Richard Mako Saito, Ph.D.
Associate Professor of Genetics
University of California, Los Angeles - PhD 1996
Molecular and Cellular Biology Graduate Programs
Department of Genetics/DMS
Hanover, NH 03755
Office: 720 Remsen
The goal of our studies is to identify the genes and mechanisms used to regulate cell-cycle entry in the context of normal animal development. Commonly, organogenesis requires that timing of proliferation and differentiation be coordinated between cells. Thus, cells must be able to efficiently communicate with their neighbors and respond to the signals as disruption of this process may lead to developmental defects. Deregulated cell-cycle entry may disturb normal development by producing cells with inappropriate timing or number. Additionally, abnormal progression into the cell cycle, for example by ectopic activation of either cyclin D or cyclin E, has been demonstrated to result in centrosome and mitotic spindle abnormalities followed by defects in chromosomal segregation. Of particular interest to our studies, deregulation of human Cdc14A also gives rise to centrosomal and chromosomal defects. As chromosomal aberrations are commonly associated with spontaneous abortion, birth defects and cancer, uncovering the organization of the cell-division regulatory network is crucial for our understanding of normal development.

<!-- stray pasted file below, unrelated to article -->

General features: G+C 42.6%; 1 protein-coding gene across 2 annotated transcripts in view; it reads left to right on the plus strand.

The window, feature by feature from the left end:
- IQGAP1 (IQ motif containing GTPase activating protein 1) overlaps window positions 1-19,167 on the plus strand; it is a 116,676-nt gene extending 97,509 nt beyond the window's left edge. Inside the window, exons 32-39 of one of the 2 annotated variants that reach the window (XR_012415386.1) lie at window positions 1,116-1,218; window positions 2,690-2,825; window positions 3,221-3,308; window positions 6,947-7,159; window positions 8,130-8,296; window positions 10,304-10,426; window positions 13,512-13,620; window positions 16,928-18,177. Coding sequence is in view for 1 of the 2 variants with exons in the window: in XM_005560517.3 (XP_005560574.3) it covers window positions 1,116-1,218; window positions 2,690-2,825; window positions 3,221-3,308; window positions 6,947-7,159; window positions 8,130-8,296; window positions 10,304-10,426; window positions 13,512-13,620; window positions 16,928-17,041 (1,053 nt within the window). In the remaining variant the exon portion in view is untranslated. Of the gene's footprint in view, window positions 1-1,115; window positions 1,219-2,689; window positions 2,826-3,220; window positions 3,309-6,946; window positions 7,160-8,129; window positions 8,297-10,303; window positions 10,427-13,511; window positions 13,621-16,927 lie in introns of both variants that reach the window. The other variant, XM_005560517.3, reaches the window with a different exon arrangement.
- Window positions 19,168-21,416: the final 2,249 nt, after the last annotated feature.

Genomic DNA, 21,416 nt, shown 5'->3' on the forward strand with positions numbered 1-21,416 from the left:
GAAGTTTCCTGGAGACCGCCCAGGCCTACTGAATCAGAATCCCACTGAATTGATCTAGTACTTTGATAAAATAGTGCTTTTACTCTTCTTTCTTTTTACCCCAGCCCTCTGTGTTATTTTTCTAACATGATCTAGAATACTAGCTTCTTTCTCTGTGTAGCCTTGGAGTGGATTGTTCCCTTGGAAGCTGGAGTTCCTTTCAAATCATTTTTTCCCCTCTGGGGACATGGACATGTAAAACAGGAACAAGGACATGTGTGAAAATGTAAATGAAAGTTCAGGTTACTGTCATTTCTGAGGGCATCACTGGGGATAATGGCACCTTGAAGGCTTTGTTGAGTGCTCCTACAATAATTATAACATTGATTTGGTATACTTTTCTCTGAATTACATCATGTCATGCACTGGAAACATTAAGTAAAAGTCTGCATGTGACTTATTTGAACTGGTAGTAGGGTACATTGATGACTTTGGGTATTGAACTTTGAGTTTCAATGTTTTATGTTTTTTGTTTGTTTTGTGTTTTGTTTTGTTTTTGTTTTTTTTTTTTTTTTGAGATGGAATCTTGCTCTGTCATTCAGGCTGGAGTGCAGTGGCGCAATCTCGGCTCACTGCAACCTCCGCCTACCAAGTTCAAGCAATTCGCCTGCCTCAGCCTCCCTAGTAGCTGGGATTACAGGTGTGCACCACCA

2007-2012 NIH RO1-GM077031 "Genetic and biochemical analysis of cdc-14"
Clayton J.E., S.J.L. van den Heuvel and R.M. Saito Transcriptional control of cell-cycle quiescence during C. elegans development. Dev. Biol. 313: 603-613 (view details on MedLine)
Saito, R.M., A. Perreault, B. Peach, J.S. Satterlee and S. van den Heuvel The cdc-14 phosphatase controls developmental cell-cycle arrest in C. elegans. Nature Cell Biol. 6:777-83. (view details on MedLine)
Saito, R.M. and S. van den Heuvel Malignant worms: what cancer research can learn from C. elegans. Cancer Invest. 20:264-75 (view details on MedLine)